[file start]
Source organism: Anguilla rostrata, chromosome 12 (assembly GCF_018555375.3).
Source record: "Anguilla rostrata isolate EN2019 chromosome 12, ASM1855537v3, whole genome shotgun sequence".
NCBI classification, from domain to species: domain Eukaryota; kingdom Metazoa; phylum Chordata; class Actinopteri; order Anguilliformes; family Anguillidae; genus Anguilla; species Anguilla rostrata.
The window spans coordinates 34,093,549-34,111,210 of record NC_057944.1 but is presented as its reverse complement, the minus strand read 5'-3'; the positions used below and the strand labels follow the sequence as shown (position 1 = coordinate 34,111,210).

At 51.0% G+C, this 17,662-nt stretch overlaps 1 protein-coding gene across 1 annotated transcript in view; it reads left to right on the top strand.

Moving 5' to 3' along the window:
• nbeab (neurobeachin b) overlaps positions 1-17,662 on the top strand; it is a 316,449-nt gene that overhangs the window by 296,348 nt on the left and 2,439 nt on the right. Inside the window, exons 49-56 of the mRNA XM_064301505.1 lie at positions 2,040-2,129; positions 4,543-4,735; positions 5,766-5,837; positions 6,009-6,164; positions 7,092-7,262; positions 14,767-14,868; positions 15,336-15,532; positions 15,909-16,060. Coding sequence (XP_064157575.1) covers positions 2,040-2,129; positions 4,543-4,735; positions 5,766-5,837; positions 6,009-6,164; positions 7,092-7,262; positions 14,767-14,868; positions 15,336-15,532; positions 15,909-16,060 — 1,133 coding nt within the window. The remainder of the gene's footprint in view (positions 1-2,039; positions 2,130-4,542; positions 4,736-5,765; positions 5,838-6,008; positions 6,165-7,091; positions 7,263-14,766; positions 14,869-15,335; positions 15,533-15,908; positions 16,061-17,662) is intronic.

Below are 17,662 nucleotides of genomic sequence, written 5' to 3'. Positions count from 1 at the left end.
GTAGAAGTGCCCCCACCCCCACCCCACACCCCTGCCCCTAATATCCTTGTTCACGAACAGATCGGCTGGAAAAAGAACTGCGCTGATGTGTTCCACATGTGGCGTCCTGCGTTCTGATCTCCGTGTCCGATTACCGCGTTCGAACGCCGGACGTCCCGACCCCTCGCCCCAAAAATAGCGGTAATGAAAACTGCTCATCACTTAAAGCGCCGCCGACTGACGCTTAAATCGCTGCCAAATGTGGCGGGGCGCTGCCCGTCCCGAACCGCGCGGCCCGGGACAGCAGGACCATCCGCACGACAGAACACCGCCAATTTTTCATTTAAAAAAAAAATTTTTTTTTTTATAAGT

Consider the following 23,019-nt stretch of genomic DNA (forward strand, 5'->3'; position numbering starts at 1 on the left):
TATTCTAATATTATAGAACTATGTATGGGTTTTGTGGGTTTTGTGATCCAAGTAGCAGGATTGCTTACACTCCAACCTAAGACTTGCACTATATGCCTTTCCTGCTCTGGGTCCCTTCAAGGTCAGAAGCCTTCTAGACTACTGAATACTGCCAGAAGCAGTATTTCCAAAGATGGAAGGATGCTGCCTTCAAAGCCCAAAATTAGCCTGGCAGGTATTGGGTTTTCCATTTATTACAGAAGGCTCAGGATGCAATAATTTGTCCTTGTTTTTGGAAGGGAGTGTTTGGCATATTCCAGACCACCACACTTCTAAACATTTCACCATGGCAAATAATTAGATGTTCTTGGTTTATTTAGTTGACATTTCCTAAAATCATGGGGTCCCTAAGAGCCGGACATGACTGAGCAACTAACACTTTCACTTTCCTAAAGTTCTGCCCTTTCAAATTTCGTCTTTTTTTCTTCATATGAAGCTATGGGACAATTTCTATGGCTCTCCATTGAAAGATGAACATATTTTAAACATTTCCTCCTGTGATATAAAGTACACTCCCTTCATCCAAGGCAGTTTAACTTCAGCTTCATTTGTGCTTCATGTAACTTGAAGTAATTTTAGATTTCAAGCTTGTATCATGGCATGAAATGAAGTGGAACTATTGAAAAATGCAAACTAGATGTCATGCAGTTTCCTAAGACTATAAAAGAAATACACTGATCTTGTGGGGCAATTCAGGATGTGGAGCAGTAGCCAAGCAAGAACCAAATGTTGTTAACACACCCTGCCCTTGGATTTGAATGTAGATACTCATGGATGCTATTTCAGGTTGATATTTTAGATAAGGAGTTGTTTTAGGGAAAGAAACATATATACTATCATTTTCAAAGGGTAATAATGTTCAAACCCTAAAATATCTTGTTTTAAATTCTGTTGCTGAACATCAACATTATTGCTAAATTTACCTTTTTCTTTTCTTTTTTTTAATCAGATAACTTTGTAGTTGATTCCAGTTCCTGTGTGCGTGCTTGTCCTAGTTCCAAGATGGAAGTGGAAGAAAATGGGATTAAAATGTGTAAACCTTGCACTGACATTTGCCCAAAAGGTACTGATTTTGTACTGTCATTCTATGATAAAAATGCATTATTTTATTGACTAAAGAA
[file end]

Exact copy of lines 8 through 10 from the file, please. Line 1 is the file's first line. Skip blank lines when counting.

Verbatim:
Below are 17,662 nucleotides of genomic sequence, written 5' to 3'. Positions count from 1 at the left end.
GTAGAAGTGCCCCCACCCCCACCCCACACCCCTGCCCCTAATATCCTTGTTCACGAACAGATCGGCTGGAAAAAGAACTGCGCTGATGTGTTCCACATGTGGCGTCCTGCGTTCTGATCTCCGTGTCCGATTACCGCGTTCGAACGCCGGACGTCCCGACCCCTCGCCCCAAAAATAGCGGTAATGAAAACTGCTCATCACTTAAAGCGCCGCCGACTGACGCTTAAATCGCTGCCAAATGTGGCGGGGCGCTGCCCGTCCCGAACCGCGCGGCCCGGGACAGCAGGACCATCCGCACGACAGAACACCGCCAATTTTTCATTTAAAAAAAAAATTTTTTTTTTTATAAGT

Consider the following 23,019-nt stretch of genomic DNA (forward strand, 5'->3'; position numbering starts at 1 on the left):